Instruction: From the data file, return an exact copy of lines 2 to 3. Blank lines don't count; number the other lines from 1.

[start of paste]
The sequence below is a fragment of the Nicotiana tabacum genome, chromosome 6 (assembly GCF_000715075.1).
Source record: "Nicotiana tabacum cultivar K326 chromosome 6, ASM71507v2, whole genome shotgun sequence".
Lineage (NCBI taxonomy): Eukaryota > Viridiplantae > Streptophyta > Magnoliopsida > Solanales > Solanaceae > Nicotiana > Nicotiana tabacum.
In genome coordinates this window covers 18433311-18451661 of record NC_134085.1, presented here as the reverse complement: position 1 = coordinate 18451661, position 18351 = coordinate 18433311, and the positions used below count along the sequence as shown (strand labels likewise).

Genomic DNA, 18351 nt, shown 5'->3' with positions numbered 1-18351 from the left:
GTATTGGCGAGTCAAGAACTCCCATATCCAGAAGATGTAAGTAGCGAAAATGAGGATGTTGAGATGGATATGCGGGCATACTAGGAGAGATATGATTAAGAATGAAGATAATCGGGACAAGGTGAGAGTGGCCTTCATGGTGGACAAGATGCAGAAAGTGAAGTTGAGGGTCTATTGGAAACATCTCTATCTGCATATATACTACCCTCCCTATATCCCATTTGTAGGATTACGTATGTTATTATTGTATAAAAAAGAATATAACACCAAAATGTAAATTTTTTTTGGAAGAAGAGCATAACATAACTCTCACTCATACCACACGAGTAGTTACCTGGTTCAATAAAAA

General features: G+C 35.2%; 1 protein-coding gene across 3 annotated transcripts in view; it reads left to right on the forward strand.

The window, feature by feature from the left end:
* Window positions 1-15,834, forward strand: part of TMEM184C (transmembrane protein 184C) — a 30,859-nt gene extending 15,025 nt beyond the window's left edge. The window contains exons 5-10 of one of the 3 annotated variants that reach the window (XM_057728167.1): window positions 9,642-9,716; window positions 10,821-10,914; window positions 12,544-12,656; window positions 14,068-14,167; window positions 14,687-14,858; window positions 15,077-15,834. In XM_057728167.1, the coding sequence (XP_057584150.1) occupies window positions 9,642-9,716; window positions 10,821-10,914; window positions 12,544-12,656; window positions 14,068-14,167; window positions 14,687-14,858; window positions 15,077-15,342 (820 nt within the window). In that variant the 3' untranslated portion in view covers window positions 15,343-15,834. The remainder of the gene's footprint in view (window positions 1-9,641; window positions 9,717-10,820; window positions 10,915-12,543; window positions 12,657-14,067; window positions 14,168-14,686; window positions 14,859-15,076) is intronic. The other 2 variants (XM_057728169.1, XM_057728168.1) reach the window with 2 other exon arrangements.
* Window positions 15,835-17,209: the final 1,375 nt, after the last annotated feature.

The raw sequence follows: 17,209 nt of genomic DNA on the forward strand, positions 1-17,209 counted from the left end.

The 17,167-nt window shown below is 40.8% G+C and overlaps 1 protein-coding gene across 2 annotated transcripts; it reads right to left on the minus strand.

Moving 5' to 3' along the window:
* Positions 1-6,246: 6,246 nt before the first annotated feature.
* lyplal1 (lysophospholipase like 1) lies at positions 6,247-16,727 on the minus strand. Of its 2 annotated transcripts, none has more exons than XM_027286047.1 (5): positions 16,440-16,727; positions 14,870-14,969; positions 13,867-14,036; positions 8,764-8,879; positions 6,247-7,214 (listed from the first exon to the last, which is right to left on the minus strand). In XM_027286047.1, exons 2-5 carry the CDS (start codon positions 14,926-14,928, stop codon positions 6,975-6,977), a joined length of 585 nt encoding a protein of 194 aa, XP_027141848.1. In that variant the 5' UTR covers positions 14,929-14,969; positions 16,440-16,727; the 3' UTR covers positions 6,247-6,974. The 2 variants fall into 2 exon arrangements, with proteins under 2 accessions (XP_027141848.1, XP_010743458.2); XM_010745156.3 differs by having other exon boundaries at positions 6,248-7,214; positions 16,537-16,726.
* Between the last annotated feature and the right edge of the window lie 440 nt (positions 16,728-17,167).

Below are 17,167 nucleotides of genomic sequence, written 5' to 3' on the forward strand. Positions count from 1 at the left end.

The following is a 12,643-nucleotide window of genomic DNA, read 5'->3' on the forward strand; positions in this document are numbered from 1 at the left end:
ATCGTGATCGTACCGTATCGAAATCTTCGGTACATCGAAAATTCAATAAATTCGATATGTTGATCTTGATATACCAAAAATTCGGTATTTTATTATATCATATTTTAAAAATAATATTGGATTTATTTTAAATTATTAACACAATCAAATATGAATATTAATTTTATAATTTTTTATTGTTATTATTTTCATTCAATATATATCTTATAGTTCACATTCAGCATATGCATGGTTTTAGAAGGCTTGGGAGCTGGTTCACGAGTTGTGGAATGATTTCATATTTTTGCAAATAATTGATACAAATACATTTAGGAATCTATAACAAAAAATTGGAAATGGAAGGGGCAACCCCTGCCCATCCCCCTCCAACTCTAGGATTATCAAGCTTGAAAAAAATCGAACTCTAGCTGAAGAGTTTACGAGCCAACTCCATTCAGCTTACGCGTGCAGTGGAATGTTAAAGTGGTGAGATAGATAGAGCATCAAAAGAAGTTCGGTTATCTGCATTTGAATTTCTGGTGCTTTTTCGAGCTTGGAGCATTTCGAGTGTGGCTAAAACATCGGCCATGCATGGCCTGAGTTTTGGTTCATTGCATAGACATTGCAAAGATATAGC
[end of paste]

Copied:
Source record: "Nicotiana tabacum cultivar K326 chromosome 6, ASM71507v2, whole genome shotgun sequence".
Lineage (NCBI taxonomy): Eukaryota > Viridiplantae > Streptophyta > Magnoliopsida > Solanales > Solanaceae > Nicotiana > Nicotiana tabacum.